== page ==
But there are also other avian viruses, avian influenza virus - H7 viruses, H9 viruses - which also are capable of infecting humans, and which are also thought to be capable of causing a pandemic.

      So, today we have many different viruses that come from avian or bird populations infecting humans, and any one of those could cause a pandemic.

      All of the above is true and completely consistent with what I have written.

      "Politics is the art of looking for trouble, finding it everywhere, diagnosing it incorrectly and applying the wrong remedies." - Groucho Marx

      by Greg Dworkin on Mon Sep 10, 2007 at 07:44:53 AM PDT

      [ Parent ]

      •  It's not inconsistent with what you have written (0+ / 0-)

        My point is to think about what the best strategy is for educating the public and raising awareness.  WHO is concerned about emerging ID, period, they aren't devoting themselves to H5N1 influenza.  I don't think you and my good friend Revere should be either, because I think it's increasingly unpersuasive.  Preparing for a global pandemic of that particular strain of flu virus is no different from preparing for infectious disease emergencies generally.  Even new vaccine production technologies based on bacterial plasmids rather than growing virus in chicken eggs have much broader application.

        I'm just sayin', instead of obsessing on bird flu, let's broaden the obsession.  It would be both more truthful and better marketing.

        •  points to consider (0+ / 0-)

          but I reserve the right to see it differently.

          BTW, this discussion is going on everywhere in various forms... but pandemic preparation is fundamentally different than all hazards, including all infectious disease hazards.

          At the local (school board) and hospital level, pandemic preparedness is being incorporated into planning virtually everywhere, and that will accelerate this year. This is also true at state levels. Multiple examples can be given, with links.

          So, your "unpersuasive" seems a bit, well, therealcervantes-centric and does not reflect what's happening at the local level.  ;-)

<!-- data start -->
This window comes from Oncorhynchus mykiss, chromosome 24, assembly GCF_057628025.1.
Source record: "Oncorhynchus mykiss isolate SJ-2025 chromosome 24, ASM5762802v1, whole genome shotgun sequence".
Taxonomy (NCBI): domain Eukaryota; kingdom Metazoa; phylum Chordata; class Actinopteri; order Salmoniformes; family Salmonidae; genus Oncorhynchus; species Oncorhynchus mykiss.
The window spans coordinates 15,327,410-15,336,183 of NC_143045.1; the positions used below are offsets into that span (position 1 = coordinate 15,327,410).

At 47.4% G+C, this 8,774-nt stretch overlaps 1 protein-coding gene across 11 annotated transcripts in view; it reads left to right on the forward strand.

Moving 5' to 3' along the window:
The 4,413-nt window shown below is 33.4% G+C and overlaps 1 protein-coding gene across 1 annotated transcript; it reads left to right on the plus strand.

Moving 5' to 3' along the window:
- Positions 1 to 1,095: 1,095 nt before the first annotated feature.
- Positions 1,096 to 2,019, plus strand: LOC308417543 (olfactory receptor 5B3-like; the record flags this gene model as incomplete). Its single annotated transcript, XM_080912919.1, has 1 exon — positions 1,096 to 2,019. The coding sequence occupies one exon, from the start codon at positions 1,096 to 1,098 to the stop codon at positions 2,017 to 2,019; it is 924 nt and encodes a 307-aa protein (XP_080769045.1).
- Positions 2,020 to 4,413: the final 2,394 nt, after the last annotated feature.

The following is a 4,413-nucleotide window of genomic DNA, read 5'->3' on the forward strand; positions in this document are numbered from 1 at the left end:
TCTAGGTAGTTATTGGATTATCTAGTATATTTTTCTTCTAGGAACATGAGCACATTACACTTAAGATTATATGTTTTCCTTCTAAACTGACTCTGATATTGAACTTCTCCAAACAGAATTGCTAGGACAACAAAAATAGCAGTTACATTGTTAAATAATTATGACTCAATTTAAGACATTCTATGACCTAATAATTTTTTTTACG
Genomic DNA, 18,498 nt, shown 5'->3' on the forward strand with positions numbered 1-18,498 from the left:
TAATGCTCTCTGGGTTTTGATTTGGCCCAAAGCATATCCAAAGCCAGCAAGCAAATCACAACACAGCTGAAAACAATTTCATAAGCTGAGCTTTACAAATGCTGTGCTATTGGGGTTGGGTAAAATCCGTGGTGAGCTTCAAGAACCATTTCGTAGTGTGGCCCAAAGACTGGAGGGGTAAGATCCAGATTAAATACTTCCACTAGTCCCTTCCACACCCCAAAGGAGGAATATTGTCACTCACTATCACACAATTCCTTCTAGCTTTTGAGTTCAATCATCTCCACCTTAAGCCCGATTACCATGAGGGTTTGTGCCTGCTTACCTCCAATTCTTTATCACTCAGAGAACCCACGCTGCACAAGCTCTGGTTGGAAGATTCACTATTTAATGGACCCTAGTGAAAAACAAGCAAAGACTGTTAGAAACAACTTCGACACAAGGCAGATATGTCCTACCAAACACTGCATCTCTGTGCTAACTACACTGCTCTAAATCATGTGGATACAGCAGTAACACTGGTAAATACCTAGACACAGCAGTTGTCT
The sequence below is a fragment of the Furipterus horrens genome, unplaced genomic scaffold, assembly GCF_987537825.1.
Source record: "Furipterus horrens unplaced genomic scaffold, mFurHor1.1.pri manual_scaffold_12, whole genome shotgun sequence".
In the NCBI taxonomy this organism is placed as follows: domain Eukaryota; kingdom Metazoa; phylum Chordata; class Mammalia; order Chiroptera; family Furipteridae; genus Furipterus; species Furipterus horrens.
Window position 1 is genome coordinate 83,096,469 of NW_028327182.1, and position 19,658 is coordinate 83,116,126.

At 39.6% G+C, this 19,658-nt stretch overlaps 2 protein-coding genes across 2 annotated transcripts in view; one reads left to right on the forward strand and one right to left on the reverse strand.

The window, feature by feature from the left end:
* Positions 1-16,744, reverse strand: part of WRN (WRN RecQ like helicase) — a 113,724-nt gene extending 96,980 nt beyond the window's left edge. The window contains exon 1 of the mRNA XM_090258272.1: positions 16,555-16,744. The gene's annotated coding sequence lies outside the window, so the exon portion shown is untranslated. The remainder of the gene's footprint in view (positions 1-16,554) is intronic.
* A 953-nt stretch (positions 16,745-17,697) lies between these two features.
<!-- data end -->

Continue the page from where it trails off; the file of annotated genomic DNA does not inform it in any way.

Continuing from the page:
"Politics is the art of looking for trouble, finding it everywhere, diagnosing it incorrectly and applying the wrong remedies." - Groucho Marx

          by Greg Dworkin on Mon Sep 10, 2007 at 10:56:33 AM PDT

          [ Parent ]

          •  You are not making much sense (0+ / 0-)

            Would you please explain to me why pandemic flu preparation if "fundamentally different" from all other infectious disease hazards?  That statement, I believe, it preposterous and has no basis in reality.  I thought we were having a friendly discussion here, and you're spouting horseshit.

            As for the assertion that "pandemic preparedness is being incorporated into planning virtually everywhere," if that is true, why are you still ringing these alarm bells all the time? It's obviously unnecessary, mission accomplished.

            •  Pandemics are fundamentally different because (0+ / 0-)

              -the scale is different (25 to 40% of workforce ill or caring for others)
              -they happen everywhere (no help from outside) and nearly at the same time
              -they come in waves (potentially)

              Other aspects (no-show rates, societal changing) may apply to other infectious diseases, like SARS, but the world-wide scale makes this different.

              Your definition of "horseshit" seems to be
              anything you don't agree with. Nontheless, WHO, CDC and other health agencies agree with me and not you. That's a hard fact.

              "Politics is the art of looking for trouble, finding it everywhere, diagnosing it incorrectly and applying the wrong remedies." - Groucho Marx

              by Greg Dworkin on Tue Sep 11, 2007 at 10:30:53 AM PDT

              [ Parent ]

            •  as to the need to continue to discuss this (0+ / 0-)

              As for the assertion that "pandemic preparedness is being incorporated into planning virtually everywhere," if that is true, why are you still ringing these alarm bells all the time? It's obviously unnecessary, mission accomplished.

              much has been done (proof it's being taken seriously) but much is left undoone, including rolling this out past just local officials to the level of ordinary citizens.

              I don't understand why you'd object to that.

              "Politics is the art of looking for trouble, finding it everywhere, diagnosing it incorrectly and applying the wrong remedies." - Groucho Marx

              by Greg Dworkin on Tue Sep 11, 2007 at 03:13:18 PM PDT

              [ Parent ]